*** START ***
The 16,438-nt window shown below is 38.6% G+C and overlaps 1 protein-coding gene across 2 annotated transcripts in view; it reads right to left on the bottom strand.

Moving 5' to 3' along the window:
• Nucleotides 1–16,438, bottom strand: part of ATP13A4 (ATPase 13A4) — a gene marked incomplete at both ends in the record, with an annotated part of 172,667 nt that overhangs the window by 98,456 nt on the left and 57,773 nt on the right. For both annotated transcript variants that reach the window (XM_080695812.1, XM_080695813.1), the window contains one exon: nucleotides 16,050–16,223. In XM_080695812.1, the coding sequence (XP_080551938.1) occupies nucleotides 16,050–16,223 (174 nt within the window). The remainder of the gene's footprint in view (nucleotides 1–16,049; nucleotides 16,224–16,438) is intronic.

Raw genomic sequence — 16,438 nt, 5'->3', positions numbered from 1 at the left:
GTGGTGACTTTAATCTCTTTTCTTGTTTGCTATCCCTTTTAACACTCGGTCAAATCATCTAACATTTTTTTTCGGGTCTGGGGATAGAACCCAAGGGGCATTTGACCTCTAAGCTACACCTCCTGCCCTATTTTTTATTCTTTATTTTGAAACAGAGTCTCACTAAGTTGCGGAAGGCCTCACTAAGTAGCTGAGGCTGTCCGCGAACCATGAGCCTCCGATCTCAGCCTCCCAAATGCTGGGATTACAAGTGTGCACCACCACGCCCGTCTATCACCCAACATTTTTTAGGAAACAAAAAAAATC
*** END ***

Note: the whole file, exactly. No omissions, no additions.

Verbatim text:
The 16,438-nt window shown below is 38.6% G+C and overlaps 1 protein-coding gene across 2 annotated transcripts in view; it reads right to left on the bottom strand.

Moving 5' to 3' along the window:
• Nucleotides 1–16,438, bottom strand: part of ATP13A4 (ATPase 13A4) — a gene marked incomplete at both ends in the record, with an annotated part of 172,667 nt that overhangs the window by 98,456 nt on the left and 57,773 nt on the right. For both annotated transcript variants that reach the window (XM_080695812.1, XM_080695813.1), the window contains one exon: nucleotides 16,050–16,223. In XM_080695812.1, the coding sequence (XP_080551938.1) occupies nucleotides 16,050–16,223 (174 nt within the window). The remainder of the gene's footprint in view (nucleotides 1–16,049; nucleotides 16,224–16,438) is intronic.

Raw genomic sequence — 16,438 nt, 5'->3', positions numbered from 1 at the left:
GTGGTGACTTTAATCTCTTTTCTTGTTTGCTATCCCTTTTAACACTCGGTCAAATCATCTAACATTTTTTTTCGGGTCTGGGGATAGAACCCAAGGGGCATTTGACCTCTAAGCTACACCTCCTGCCCTATTTTTTATTCTTTATTTTGAAACAGAGTCTCACTAAGTTGCGGAAGGCCTCACTAAGTAGCTGAGGCTGTCCGCGAACCATGAGCCTCCGATCTCAGCCTCCCAAATGCTGGGATTACAAGTGTGCACCACCACGCCCGTCTATCACCCAACATTTTTTAGGAAACAAAAAAAATC